Welcome back to the second installment of “Movies You Need To See.” In this review, I will be discussing another classic and a personal favorite.

“The Blues Brothers,” directed by John Landis, is a must-see. It started off as a sketch, created by John Belushi and Dan Aykroyd in 1976 on Saturday Night Live. Then, over time, it became more popular, and they decided to transform it into a movie.

Jake (John Belushi) and Elwood (Dan Aykroyd) Blue are brothers that were raised by a Catholic Nun. The boys consider her to be like family, even though their relationship is barely seen throughout the movie. Jake is a convicted felon and wants to get his band together right after he’s released from jail. Once Jake is finally released, he and Elwood are told to go to church by Curtis, the closest person to family they have other than the Nun that raised them. After their church visit, the boys reunite the band, calling themselves the “Blues Brothers.” After reuniting, they go on a “mission sent from God” to save the orphanage they grew up in by trying to raise money to pay off the orphanages property taxes. Although attempting to do their best, they manage to tick off neo-Nazis, cowboys, the mob, and cops by consistently messing with each of them.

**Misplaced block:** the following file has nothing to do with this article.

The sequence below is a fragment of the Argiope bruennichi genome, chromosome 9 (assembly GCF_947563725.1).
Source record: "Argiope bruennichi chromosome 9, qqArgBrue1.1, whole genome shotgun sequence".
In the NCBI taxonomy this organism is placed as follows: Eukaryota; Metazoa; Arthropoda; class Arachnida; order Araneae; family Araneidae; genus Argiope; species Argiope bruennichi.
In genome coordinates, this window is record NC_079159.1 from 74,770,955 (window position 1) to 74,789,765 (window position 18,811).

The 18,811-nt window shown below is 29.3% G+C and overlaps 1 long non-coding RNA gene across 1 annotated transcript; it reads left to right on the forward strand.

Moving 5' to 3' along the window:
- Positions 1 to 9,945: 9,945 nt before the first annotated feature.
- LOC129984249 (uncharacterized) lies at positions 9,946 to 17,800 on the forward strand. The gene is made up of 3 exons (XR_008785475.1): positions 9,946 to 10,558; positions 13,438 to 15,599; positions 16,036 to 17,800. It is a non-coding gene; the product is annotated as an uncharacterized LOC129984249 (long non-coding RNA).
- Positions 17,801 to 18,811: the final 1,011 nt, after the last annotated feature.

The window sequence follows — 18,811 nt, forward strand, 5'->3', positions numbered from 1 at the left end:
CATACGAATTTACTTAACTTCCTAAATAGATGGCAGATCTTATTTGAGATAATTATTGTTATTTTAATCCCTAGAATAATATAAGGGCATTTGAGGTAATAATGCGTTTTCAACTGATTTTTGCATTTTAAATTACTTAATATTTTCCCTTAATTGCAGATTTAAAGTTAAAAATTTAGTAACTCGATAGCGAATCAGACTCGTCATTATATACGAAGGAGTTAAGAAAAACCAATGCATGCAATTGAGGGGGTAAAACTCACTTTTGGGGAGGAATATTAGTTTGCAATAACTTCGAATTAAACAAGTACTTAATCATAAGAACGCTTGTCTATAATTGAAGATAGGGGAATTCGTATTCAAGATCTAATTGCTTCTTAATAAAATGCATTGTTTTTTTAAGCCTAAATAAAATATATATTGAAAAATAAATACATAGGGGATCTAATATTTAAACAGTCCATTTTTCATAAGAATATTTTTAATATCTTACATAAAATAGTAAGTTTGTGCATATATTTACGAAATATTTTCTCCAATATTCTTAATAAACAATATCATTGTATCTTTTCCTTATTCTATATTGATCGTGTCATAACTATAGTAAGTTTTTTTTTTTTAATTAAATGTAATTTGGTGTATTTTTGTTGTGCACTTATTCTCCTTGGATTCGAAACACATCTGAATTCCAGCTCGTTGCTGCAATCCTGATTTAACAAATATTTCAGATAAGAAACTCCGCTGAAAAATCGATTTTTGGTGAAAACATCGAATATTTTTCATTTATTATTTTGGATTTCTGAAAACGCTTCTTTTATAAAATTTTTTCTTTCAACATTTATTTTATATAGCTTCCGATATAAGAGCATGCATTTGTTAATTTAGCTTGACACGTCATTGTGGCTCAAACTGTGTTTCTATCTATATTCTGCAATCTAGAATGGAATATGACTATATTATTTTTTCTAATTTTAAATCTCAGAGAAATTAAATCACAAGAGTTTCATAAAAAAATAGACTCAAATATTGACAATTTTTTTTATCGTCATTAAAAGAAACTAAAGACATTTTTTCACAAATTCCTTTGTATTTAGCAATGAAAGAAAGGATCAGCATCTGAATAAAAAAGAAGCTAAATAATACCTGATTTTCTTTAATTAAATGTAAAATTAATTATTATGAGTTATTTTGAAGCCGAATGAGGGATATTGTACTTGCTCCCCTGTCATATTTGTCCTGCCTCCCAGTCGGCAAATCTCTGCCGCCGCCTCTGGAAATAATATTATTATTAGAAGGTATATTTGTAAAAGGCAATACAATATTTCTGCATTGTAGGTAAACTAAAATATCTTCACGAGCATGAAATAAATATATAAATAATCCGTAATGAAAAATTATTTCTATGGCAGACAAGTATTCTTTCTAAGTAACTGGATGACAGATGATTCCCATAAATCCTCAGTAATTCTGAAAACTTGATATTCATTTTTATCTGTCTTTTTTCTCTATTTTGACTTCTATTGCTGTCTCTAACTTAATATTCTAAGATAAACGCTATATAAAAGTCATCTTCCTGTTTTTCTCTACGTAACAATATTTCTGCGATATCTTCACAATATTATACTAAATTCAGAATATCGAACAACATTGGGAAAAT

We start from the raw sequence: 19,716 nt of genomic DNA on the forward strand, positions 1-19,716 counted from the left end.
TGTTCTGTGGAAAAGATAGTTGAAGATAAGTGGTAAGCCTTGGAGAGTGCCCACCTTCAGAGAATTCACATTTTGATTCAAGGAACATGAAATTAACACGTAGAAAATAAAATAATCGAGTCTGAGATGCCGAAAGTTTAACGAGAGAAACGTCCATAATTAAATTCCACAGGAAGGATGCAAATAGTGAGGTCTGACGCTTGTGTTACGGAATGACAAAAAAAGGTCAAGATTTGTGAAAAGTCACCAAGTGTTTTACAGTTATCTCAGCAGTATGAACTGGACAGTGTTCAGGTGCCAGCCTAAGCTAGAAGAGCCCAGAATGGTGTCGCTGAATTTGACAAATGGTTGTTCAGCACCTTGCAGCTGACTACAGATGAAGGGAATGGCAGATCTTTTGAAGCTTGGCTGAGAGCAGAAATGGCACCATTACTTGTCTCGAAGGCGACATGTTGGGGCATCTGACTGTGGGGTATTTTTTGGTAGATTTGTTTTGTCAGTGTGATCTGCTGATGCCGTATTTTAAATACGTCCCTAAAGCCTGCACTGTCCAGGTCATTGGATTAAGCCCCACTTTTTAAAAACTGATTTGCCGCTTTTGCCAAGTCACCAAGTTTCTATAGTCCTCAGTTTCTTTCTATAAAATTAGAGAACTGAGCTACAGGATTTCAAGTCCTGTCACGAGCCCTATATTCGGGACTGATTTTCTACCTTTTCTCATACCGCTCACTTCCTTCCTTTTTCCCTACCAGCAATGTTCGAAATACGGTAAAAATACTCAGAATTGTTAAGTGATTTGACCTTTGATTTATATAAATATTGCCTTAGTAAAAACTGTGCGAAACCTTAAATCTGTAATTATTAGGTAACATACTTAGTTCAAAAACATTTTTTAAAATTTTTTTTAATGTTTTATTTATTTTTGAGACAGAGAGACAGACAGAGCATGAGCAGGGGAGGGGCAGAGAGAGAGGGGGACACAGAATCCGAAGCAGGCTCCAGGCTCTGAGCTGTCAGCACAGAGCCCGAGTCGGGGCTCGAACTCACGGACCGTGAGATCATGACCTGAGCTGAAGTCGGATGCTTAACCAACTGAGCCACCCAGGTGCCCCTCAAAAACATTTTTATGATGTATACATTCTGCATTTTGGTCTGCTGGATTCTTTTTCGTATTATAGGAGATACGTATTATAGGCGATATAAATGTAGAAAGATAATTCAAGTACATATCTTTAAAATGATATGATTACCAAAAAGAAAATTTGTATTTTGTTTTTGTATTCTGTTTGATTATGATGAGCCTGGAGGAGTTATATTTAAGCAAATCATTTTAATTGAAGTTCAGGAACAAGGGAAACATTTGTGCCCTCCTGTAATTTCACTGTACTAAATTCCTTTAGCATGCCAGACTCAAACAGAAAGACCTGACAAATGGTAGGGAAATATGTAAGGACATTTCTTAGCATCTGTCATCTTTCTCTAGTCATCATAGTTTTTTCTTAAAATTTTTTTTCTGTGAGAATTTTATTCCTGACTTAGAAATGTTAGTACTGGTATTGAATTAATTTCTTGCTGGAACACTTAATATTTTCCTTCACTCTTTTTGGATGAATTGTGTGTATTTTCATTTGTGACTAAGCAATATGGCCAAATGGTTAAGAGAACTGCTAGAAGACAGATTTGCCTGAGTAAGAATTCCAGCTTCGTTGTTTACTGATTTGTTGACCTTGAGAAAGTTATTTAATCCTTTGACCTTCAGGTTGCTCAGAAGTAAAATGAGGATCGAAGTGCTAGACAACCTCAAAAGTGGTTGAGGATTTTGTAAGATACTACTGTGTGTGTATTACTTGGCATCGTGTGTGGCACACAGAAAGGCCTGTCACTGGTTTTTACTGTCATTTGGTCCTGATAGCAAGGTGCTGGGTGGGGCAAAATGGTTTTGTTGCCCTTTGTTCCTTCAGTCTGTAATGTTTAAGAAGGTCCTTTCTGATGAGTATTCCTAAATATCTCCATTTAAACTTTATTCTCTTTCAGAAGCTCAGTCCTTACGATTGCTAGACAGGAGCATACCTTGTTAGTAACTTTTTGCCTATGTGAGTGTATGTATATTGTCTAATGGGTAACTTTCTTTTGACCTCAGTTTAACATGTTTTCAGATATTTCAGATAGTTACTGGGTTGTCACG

Their mission all begins with a funny chase scene with the state police. We then get to the parts where the Illinois Nazis attempt to kill the Blues Brothers while chasing them around Chicago.

The music is well-played as it features many great artists like Aretha Franklin and Willie Hall. The movie is very funny, as the action and comedy of the movie flow along very nicely with the dialogue. As it is more of a musical, the backstory isn’t very well explained. That being said, it is a comedy sketch that turned into a movie, so it doesn’t necessarily need a well explained backstory.

As a whole, I enjoyed the film, especially the mind-blowing scenes that could never be done with real cars and real people in today’s world. The crashes are all created with practical effects by using real cars throughout the movie. The music is well played by all the actors as they all have a background in music. Now a funny part of the film in regards to the production is the interesting technique for acting. Most of the cast was high during the film, especially John Belushi. This wasn’t noticeable during the film, but was revealed years later that they were high to loosen the actors up. To add, the film had a separate budget for cocaine.

John Belushi is at his best as he is a brilliant musician in this film. 5/5 stars for this great movie and its good ol’ practical effects and enthusiastic music.


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